But here’s the advertising race over the past week in the Big Six battlegrounds when the spending is reduced to just the two main campaigns:
- Arizona: Biden $2 million, Trump $0
- Florida: Biden $5.1 million, Trump $1.9 million
- Michigan: Biden $2.6 million, Trump $0
- North Carolina: Biden $3.0 million, Trump $1.3 million
- Pennsylvania: Biden $4.7 million, Trump $0
- Wisconsin: Biden $2.2 million, Trump $670,000
Watching and counting the vote
On “Meet the Press” Sunday, one of us interviewed the secretaries of state/election heads for the battleground states of Michigan, North Carolina and Ohio — as part of NBC News’ continued look at how the vote will be conducted and counted in November.
Some of their observations:
Ohio Secretary of State Frank LaRose: “[T]he thing that we’re thinking about more than anything right now is poll worker recruitment. It takes 35,000 Ohioans to run in person Election Day. And so we’re doing all we can to recruit those poll workers.”
Karen Brinson Bell, executive director of the North Carolina State Board of Elections: “I think North Carolina’s uniquely positioned [to deal with absentee and mail-in ballots] because we, you know, began sending out absentee-by-mail ballots on September 4th to nearly 600,000 absentee requests that we had received. We are ahead of the game in sending out those ballots. That’s more time for voters to return them.”
Michigan Secretary of State Jocelyn Benson: “[W]e should be prepared for this to be closer to an Election Week, as opposed to an Election Day. I mean, the bottom line is we are not going to have the full results and a counting of all of our ballots on Election Night. We already know that. We’ve asked the legislature to make changes to the law to give us more ability to be prepared and count those ballots more efficiently. They have not acted for reasons that I don’t fully, completely understand. But that said, we’re increasing tabulators. We’re increasing capacity to more efficiently and securely count those ballots. But I’m also laser-focused on accuracy. And if it takes a few extra days to ensure we have a full and accurate counting of the results of every race, that’s what it’s going to take.”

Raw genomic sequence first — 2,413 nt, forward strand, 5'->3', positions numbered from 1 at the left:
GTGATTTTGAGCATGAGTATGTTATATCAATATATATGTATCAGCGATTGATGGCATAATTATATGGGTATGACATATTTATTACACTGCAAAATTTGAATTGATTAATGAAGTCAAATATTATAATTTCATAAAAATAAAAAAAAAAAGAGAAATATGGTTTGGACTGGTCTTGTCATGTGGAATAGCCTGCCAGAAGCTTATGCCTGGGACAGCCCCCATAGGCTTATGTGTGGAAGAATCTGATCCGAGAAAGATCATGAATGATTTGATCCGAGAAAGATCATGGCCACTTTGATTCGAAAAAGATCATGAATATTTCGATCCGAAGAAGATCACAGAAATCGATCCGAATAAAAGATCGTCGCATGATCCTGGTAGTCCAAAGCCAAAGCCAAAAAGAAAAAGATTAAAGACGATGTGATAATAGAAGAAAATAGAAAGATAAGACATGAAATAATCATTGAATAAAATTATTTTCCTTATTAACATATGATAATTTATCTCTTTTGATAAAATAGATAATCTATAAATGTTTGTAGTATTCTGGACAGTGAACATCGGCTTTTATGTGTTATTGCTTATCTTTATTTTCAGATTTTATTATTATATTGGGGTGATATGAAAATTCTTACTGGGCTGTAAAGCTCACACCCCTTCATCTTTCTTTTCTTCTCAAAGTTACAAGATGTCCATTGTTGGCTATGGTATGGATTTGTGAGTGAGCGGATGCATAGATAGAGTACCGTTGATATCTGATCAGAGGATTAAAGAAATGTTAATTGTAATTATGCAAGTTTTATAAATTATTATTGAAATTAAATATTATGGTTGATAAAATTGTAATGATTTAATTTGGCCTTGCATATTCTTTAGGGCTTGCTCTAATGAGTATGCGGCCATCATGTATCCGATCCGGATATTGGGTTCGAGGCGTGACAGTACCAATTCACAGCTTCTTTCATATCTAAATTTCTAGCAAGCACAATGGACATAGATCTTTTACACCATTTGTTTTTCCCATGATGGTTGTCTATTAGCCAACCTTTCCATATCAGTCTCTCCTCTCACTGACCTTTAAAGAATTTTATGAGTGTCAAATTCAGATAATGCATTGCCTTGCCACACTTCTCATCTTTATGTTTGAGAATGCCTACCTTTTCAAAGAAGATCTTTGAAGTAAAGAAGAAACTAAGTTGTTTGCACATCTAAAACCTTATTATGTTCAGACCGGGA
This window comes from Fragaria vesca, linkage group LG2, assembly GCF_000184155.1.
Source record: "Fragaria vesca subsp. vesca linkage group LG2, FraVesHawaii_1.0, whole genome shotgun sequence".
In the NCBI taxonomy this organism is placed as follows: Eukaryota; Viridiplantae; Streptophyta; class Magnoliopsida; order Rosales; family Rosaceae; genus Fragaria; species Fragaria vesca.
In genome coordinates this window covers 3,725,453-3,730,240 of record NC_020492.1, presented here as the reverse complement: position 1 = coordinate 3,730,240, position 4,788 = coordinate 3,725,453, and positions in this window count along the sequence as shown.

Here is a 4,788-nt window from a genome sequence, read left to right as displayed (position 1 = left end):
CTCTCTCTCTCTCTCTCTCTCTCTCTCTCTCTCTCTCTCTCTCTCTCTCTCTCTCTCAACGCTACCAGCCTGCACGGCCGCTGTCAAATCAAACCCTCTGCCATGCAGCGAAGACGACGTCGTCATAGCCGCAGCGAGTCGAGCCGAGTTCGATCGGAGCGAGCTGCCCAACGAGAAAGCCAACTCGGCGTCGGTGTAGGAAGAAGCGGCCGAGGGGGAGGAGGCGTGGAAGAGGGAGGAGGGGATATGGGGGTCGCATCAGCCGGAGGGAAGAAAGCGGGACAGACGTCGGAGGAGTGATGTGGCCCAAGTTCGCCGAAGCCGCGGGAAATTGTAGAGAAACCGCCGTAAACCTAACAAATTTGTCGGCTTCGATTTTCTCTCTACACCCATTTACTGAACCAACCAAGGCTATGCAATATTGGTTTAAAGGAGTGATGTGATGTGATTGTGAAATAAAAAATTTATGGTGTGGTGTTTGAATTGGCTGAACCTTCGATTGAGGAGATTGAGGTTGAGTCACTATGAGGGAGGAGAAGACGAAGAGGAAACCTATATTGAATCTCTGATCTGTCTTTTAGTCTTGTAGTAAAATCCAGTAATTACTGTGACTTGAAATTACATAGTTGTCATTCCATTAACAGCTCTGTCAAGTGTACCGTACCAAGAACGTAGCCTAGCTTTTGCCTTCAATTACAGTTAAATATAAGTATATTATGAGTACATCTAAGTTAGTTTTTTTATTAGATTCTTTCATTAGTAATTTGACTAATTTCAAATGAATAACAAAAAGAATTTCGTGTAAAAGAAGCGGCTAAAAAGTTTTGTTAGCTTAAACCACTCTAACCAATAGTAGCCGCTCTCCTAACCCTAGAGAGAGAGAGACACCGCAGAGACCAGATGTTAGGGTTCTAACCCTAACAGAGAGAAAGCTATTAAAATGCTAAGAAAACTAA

Data Download: The numbers you need to know today
6,327,499: The number of confirmed cases of coronavirus in the United States, per the most recent data from NBC News and health officials. (That’s 154,471 more than Friday morning.)
190,374: The number of deaths in the United States from the virus so far. (That’s 2,563 more than Friday morning.)
82.84 million: The number of coronavirus tests that have been administered in the United States so far, according to researchers at The COVID Tracking Project.
Over 250,000: The number of coronavirus cases between August 2 and September 2 that could be linked to the Sturgis motorcycle rally, according to a new estimate by the Center for Health Economics & Policy Studies
42 percent: The share of Americans who say they’re more worried about businesses reopening too slowly, compared with 33 percent who said the same in July, according to a new NBC News| SurveyMonkey tracking poll.
More than $800 million: How much the Trump campaign and the party has spent of the $1.1 billion it raised from the beginning of 2019 through July.